Bonny Doon - 'Longwave'
On Longwave, Bonny Doon have given us the songs for our summer nights spent cuddling up and drinking with our special someone’s by the lakes of our life, letting beautiful music seep into beautiful views, forgetting all of our worries for a moment, enjoying the simplicity of life stripped-back.
Originality9
Lyrics9
Replay Value9
Instrumentation9
Impact9
We Liked...
  • the beauty of its simplicity
  • it's ability to move you through emotions
We Didn't Like...
  • Oh, this is awkward, there's nothing we didn't like.
9Overall Score
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When a single Springtime week brings us the solitude of snow, the warm of a long-lost sun’s return, and the delicate breeze of a brisk wind that rumbles through like tumbleweed moves away from a freakish breakdown of the Ozone and into a state of normality, you’d imagine the soundtrack to it would be one of chaos; an erratic mess of sounds that come and go, exploding left, right, and centre as your ears die in confusion. Instead, its soundtrack lies in the melancholic melodies of a lo-fi indie outfit on an alt-country pilgrimage through sunset coasts and lakeside cabins.

Removing themselves from the lo-fi fuzz of their eponymous debut released less than a year ago, Longwave is a much more minimalistic affair for Detroit’s BONNY DOON, who dabble as much in alt-country as they do in dream-pop. Few songwriters encapsulate the essence of the enjoyment of a sunset within the structural constraints of a song and yet throughout Longwave’s 41 minutes and 10 tracks, BONNY DOON curate the soundtrack to the sunset you long to see, taking you on a journey of self-discovery where emotions change as often and as unpredictably as the aforementioned weather.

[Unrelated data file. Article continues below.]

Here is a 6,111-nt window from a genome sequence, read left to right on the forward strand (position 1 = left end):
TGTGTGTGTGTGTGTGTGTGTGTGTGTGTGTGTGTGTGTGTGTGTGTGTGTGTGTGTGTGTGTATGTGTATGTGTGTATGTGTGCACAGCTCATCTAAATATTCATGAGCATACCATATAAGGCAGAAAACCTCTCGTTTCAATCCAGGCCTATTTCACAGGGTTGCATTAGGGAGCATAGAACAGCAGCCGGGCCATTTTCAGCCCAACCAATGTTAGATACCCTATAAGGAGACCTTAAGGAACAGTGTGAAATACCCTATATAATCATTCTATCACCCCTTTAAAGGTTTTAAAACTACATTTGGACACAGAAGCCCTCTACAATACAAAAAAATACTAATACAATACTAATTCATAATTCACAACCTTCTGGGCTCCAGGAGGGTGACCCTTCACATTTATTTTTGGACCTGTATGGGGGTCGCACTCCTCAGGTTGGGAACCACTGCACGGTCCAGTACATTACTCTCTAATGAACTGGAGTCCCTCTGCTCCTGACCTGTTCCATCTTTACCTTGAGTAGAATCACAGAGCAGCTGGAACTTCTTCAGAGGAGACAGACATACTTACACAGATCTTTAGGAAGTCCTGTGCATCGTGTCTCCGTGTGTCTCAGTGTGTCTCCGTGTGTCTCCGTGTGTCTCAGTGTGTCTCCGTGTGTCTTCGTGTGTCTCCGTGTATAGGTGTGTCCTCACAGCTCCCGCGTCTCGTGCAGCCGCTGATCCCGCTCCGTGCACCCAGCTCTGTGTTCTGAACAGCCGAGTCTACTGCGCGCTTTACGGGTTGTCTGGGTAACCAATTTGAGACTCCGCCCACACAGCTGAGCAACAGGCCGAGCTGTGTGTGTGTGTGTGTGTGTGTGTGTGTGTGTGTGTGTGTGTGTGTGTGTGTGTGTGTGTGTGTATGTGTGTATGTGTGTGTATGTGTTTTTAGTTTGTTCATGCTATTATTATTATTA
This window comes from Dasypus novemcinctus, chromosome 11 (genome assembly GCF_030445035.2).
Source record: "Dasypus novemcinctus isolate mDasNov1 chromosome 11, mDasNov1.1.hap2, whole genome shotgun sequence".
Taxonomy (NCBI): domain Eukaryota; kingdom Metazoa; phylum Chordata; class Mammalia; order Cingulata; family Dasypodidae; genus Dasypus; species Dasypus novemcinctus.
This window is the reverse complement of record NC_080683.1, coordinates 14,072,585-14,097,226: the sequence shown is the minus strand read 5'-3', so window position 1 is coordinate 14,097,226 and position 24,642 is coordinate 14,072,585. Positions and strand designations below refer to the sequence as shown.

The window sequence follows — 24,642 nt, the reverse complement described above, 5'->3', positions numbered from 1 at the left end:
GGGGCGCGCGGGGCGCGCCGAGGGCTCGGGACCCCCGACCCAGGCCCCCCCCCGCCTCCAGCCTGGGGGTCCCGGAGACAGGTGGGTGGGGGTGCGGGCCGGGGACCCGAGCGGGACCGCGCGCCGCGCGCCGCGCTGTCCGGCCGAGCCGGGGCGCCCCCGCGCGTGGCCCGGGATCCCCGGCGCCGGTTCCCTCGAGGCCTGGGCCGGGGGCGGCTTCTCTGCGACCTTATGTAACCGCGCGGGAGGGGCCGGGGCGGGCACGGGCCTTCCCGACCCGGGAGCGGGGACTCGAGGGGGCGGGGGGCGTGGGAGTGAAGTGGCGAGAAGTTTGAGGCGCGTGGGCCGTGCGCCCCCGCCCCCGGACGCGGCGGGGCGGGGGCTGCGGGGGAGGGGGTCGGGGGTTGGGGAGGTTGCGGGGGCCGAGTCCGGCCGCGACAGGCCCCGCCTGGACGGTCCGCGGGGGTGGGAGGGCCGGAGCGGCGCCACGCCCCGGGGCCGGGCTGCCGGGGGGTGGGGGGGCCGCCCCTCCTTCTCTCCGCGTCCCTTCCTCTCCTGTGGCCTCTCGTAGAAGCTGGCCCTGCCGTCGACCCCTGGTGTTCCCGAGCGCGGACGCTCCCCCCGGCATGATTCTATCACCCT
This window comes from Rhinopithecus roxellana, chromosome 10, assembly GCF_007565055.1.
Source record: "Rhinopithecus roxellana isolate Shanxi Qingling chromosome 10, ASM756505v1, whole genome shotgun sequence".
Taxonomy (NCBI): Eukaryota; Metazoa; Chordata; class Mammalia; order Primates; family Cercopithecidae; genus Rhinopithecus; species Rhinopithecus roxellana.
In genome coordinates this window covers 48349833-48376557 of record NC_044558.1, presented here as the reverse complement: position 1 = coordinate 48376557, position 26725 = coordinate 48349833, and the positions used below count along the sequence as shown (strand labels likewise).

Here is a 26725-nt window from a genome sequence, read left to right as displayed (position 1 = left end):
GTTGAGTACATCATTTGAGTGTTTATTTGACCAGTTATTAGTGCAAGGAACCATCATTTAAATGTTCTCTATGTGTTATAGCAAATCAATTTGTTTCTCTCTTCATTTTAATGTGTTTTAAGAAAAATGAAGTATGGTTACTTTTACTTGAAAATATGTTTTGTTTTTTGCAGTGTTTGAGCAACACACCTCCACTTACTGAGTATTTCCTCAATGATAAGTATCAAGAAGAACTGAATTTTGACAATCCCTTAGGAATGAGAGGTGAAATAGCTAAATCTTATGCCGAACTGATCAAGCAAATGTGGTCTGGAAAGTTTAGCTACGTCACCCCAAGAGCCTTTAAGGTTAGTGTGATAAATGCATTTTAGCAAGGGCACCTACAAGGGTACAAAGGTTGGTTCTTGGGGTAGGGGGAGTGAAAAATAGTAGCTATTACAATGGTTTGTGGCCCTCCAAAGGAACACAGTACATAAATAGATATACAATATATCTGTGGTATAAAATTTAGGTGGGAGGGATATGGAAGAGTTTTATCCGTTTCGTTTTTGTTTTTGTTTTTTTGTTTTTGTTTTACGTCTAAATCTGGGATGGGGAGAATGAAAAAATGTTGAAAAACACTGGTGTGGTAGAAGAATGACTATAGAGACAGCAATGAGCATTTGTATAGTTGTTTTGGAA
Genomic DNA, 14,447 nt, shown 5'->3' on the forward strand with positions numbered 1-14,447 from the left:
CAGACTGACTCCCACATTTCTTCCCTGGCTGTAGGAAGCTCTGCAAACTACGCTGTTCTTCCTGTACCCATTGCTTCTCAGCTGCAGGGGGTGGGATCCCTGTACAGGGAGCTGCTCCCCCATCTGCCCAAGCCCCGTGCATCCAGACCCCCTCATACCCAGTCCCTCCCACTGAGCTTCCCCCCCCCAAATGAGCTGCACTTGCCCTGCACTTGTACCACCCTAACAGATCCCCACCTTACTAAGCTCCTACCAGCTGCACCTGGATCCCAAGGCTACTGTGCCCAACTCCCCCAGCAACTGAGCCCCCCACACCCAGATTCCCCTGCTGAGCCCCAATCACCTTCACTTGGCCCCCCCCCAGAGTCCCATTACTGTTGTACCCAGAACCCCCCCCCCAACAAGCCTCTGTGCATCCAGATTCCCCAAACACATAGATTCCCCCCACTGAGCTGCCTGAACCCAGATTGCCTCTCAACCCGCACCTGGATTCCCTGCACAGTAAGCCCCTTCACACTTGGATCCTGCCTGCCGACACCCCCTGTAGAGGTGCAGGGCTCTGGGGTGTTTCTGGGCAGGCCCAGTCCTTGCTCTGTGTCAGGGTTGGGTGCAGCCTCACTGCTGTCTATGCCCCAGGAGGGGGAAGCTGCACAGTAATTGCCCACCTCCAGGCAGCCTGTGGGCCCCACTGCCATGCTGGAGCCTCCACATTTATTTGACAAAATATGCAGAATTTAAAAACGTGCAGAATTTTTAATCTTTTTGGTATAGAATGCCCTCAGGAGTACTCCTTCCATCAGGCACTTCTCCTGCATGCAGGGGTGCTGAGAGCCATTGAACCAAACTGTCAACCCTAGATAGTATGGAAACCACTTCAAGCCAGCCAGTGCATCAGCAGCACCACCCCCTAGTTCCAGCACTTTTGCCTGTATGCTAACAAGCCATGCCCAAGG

BONNY DOON’s chief songwriters Bill Lennox and Bobby Colombo wash away the jadedness of their self-titled in favour for the gentleness of the sea when the waves are nothing but a concept and the freedom of a sky fading into the colour of shimmering bricks, minimalistic rhythms circulate and repeat, warping your mind as much as it wraps its melody around it. Opener Long Wave plucks away gently, its short vocal play coming and going, washed away in the tide of a sequence of string-heavy guitar work, simple notes on slide guitars sliding through the spaces in the rhythm. Elsewhere on shorter numbers such as the stolen-from-the-70’s slice of alt-country pie Where Do You Go? and the Atlas-era Real Estate-ripping dream-pop of Try To Be soak into your skin, staining it like the sun it wishes to emulate.

Longwave is a beautiful record musically, and thematically it is a masterful display of doing a lot with a little, letting the simplicity of the music carry the charm of the words through a delicate lo-fi delivery that often or not gets nearly lost in the mix, the beauty of it all shining through. There is a vulnerability in the lyrics that wasn’t there before, as if the scene in which they’re creating is allowing them to open up, and on tracks like the standout I Am Here (I Am Alive), BONNY DOON display an art for song-writing long lost on this generation. Charm and wit wrap around melancholic reflection, the vulnerability of the lyrics locking in with the simplicity of the sounds they swoon over: “Me, yeah I’m a track with no train, I’m a cat with no name, sleeping through my dreams.”

Often or not albums as compellingly beautiful as Longwave are overlooked, fillers in a playbook of playlists, background fodder for summer BBQ’s where impressing your one musical friend is a secondary goal, and yet it is increasingly difficult to ignore the power of peacefulness provided through the minimalist approach to rhythmic structures present on this record that becomes inordinately more prevalent with each listen.

On Longwave, Bonny Doon have given us the songs for our summer nights spent cuddling up and drinking with our special someone’s by the lakes of our life, letting beautiful music seep into beautiful views, forgetting all of our worries for a moment, enjoying the simplicity of life stripped-back.

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